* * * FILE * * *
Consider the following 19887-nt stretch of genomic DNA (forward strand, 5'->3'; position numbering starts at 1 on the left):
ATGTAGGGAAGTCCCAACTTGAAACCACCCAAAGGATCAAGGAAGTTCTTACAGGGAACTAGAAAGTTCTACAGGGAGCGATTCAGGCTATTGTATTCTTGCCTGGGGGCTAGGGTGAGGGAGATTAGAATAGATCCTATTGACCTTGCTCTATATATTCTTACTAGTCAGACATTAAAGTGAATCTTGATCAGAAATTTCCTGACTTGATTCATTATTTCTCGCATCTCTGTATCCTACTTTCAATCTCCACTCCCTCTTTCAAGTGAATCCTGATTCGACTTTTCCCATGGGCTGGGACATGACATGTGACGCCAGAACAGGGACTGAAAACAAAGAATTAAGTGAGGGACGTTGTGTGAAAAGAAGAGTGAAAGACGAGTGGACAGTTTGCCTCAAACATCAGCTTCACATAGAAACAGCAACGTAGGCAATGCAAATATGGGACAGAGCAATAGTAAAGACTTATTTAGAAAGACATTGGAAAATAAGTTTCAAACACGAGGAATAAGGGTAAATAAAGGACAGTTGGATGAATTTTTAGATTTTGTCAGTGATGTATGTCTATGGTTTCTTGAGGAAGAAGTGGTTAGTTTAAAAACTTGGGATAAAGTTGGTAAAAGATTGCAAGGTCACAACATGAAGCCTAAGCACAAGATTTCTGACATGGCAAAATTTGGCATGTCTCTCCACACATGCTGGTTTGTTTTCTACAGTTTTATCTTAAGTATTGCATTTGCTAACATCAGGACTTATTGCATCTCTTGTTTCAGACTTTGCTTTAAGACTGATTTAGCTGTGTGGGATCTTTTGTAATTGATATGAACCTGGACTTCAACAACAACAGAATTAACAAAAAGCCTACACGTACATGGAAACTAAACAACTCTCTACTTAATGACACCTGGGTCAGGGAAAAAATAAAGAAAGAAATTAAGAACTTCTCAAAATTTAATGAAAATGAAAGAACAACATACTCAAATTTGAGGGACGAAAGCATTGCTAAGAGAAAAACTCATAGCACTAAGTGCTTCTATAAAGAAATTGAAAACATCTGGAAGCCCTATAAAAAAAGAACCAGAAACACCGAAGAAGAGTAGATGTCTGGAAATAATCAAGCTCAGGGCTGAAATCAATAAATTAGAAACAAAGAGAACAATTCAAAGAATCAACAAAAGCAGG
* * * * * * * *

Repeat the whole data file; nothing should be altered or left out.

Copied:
Consider the following 19887-nt stretch of genomic DNA (forward strand, 5'->3'; position numbering starts at 1 on the left):
ATGTAGGGAAGTCCCAACTTGAAACCACCCAAAGGATCAAGGAAGTTCTTACAGGGAACTAGAAAGTTCTACAGGGAGCGATTCAGGCTATTGTATTCTTGCCTGGGGGCTAGGGTGAGGGAGATTAGAATAGATCCTATTGACCTTGCTCTATATATTCTTACTAGTCAGACATTAAAGTGAATCTTGATCAGAAATTTCCTGACTTGATTCATTATTTCTCGCATCTCTGTATCCTACTTTCAATCTCCACTCCCTCTTTCAAGTGAATCCTGATTCGACTTTTCCCATGGGCTGGGACATGACATGTGACGCCAGAACAGGGACTGAAAACAAAGAATTAAGTGAGGGACGTTGTGTGAAAAGAAGAGTGAAAGACGAGTGGACAGTTTGCCTCAAACATCAGCTTCACATAGAAACAGCAACGTAGGCAATGCAAATATGGGACAGAGCAATAGTAAAGACTTATTTAGAAAGACATTGGAAAATAAGTTTCAAACACGAGGAATAAGGGTAAATAAAGGACAGTTGGATGAATTTTTAGATTTTGTCAGTGATGTATGTCTATGGTTTCTTGAGGAAGAAGTGGTTAGTTTAAAAACTTGGGATAAAGTTGGTAAAAGATTGCAAGGTCACAACATGAAGCCTAAGCACAAGATTTCTGACATGGCAAAATTTGGCATGTCTCTCCACACATGCTGGTTTGTTTTCTACAGTTTTATCTTAAGTATTGCATTTGCTAACATCAGGACTTATTGCATCTCTTGTTTCAGACTTTGCTTTAAGACTGATTTAGCTGTGTGGGATCTTTTGTAATTGATATGAACCTGGACTTCAACAACAACAGAATTAACAAAAAGCCTACACGTACATGGAAACTAAACAACTCTCTACTTAATGACACCTGGGTCAGGGAAAAAATAAAGAAAGAAATTAAGAACTTCTCAAAATTTAATGAAAATGAAAGAACAACATACTCAAATTTGAGGGACGAAAGCATTGCTAAGAGAAAAACTCATAGCACTAAGTGCTTCTATAAAGAAATTGAAAACATCTGGAAGCCCTATAAAAAAAGAACCAGAAACACCGAAGAAGAGTAGATGTCTGGAAATAATCAAGCTCAGGGCTGAAATCAATAAATTAGAAACAAAGAGAACAATTCAAAGAATCAACAAAAGCAGG